The Most Interesting People in the World

By Ray McAllister | April 6th, 2015

Richmond has a number of institutions that, frankly, seem almost too good for Richmond.

Well, too good for a city this size. (No sense looking for a fight.) Let’s put it that way.

Jefferson’s Capitol, for instance. An insane amount of history. The VMFA. Medical research at VCU. A thriving arts community, a thriving restaurant scene, historically thriving basketball programs at three universities. And remember the ’93 Braves? All these would stand out anywhere.

And any Richmond short list has to include The Richmond Forum.

You know that guy who does the Dos Equis beer commercials, “the most interesting man in the world”? He couldn’t be.

He hasn’t spoken at the Richmond Forum.

Everyone else has over the last 29 years. George H.W. Bush, Bill Clinton, George Bush. Not to mention the leaders of Great Britain, Ireland, Mexico, Israel, Liberia, Canada and the Soviet Union. Or Desmond Tutu, for that matter.

I have to include Steven Spielberg. And Andrew Lloyd Weber. Neil deGrasse Tyson, Carl Sagan. John Glenn, Neil Armstrong, Mark Kelly – and Gabrielle Giffords. David McCullough, Doris Kearns Goodwin, Malcolm Gladwell and Alvin Toffler. And Richmond’s own Tom Wolfe. Dr. Joyce Brothers. (Know who moderated one of her talks? Joe Namath. Too funny, isn’t it?) As long as we’re on sports: Terry Bradshaw, Howie Long, Cal Ripken Jr.

Who am I forgetting? Dick Clark, for one. Dick Cavett, Oprah Winfrey, Alistair Cooke, Quincy Jones, Smokey Robinson, B.B. King. There’s Robert Redford, Julie Andrews, Michael Douglas, Mary Tyler Moore, Carl Reiner, Hal Holbrook, Bob Newhart, Steve Martin.

Bill Cosby.

Colin Powell. Condoleeza Rice. Steve Forbes, Sherry Lansing, Rick Waggoner (another of Richmond’s own, by the way), Peter Lynch, Paul Volcker. Ben Bernanke was here in March.

Tom Brokaw, Tim Russert, Ted Koppel, Diane Sawyer, Walter Cronkite, John Chancellor, Fareed Zakaria, Mike Wallace, Barbara Walters, Bob Woodward, Ed Bradley. Bill Moyers and Charles Kuralt.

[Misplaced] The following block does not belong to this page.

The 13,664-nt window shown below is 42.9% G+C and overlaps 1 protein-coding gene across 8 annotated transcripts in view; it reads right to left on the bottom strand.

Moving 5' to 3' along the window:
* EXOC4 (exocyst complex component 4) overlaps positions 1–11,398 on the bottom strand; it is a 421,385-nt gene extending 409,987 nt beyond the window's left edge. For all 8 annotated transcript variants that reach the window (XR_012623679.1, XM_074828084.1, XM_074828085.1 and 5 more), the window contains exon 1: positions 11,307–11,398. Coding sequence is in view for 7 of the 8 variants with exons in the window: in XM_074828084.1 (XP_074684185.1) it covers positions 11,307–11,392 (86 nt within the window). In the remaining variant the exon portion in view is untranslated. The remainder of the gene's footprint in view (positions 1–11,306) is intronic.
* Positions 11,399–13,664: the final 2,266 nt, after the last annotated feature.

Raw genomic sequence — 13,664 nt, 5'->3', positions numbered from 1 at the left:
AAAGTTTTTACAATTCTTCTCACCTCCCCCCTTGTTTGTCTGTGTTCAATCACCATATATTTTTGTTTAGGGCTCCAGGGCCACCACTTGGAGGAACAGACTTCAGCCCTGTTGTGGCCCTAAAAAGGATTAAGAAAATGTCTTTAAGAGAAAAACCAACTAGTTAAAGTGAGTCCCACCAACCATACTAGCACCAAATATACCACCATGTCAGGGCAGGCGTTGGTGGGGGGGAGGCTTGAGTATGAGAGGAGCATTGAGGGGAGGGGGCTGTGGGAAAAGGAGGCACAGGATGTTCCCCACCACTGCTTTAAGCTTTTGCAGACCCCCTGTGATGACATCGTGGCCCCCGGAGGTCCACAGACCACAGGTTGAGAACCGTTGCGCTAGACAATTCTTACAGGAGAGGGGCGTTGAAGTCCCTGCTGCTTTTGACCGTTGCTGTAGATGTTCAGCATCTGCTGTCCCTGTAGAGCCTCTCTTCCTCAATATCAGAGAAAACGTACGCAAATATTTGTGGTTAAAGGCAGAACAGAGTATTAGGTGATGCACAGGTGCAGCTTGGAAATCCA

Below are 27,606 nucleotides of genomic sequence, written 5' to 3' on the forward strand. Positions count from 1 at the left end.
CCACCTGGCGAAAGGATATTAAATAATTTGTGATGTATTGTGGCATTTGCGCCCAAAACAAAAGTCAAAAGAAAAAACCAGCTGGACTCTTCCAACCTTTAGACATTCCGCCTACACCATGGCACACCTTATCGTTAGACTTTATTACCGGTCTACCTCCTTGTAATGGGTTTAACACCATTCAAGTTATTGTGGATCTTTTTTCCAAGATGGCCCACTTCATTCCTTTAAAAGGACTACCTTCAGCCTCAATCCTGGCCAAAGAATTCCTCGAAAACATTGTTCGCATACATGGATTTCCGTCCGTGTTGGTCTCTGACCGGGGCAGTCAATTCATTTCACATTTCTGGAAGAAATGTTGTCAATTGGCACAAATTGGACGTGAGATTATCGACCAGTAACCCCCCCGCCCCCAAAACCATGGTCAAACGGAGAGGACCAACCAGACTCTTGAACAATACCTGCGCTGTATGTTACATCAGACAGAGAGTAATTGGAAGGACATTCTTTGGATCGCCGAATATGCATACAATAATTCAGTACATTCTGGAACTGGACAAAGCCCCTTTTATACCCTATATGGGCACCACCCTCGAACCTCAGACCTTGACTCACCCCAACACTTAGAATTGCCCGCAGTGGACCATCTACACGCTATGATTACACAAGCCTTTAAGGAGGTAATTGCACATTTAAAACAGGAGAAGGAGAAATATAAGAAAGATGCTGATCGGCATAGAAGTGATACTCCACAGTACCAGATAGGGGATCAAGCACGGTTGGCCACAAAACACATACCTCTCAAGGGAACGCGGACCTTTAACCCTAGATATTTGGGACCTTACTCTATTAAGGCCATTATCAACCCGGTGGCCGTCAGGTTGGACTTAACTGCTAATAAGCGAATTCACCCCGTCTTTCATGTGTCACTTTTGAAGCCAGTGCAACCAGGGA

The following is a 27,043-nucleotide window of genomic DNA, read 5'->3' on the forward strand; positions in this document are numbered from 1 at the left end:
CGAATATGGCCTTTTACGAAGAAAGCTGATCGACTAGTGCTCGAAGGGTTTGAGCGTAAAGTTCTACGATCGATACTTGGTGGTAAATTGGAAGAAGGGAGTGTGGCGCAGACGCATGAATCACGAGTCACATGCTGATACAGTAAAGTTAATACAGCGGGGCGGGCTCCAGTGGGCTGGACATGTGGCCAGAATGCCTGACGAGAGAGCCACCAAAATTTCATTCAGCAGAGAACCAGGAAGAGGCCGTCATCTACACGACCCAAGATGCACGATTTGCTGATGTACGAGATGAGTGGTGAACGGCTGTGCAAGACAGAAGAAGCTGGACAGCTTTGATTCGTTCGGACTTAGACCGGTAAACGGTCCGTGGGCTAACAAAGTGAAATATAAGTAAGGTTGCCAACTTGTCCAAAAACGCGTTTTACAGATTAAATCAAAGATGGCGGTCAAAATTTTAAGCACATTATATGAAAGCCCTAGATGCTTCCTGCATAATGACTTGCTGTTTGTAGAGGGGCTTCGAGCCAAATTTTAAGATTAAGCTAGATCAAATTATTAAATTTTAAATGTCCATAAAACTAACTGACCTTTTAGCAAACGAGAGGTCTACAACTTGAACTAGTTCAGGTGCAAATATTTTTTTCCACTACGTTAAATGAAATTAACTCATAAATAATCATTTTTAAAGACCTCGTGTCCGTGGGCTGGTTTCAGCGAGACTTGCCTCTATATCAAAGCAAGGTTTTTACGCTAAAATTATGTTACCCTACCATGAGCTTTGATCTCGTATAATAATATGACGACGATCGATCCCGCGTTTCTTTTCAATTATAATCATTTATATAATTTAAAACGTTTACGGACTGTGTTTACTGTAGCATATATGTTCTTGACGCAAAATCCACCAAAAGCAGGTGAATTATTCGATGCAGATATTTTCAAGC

That doesn’t even include a nearly as impressive list of speakers from a predecessor forum, the Richmond Public Forum. Ronald Reagan and Gerald Ford took that stage, for instance, which would run Richmond’s president count to five. (Washington and Jefferson were pre-Forum. Besides, their agents wanted too much.)

All of this is by way of asking for your help again.

You may remember last issue I asked for suggestions on what you’d like to see in the magazine or even for your own submissions. Wow! You responded quickly and generously.

That worked so well, this time I’m asking for help on a book. Yes, an actual book. (Next time, who knows? I’ll probably ask you to pay my mortgage.)

It’s a coffee table book, to commemorate next year’s 30th anniversary of the current Forum. Writing about the Forum is a great task. A few years ago, I followed Quincy Jones around for a behind-the-scenes piece in this magazine. Years ago, as a Richmond Times-Dispatch columnist, I got to ask questions onstage of Andy Rooney and Art Buchwald.

With the help of executive director Bill Chapman and the Forum staff, I’ve gone through files, begun contacting many people and come across many, many good stories, photos, letters and objects.

But in the interest of leaving no stone unturned, I ask: Do you know of more stones?

We know there’s a good deal of crossover between BOOMER readers and Forum attendees. Do you have a great story or an item you got autographed? Did you submit a question to or have a chance meeting with one of the speakers?

You could have had a chance meeting. Both Barbara Walters and Candice Bergen, for instance, in mix-ups years apart, were left waiting at the airport. Mikhail Gorbachev, much to the consternation of his security detail, insisted on going out and mingling with everyday Richmonders. Archbishop Desmond Tutu sneaked away to the Arthur Ashe statue.

So what do you have, what do you remember, what did you hear from someone else who could share that story now? Write me at

You might find your name in a book – alongside the most interesting people in the world. ( The OTHER most interesting people, in the world, I mean. You’re cool, too.)

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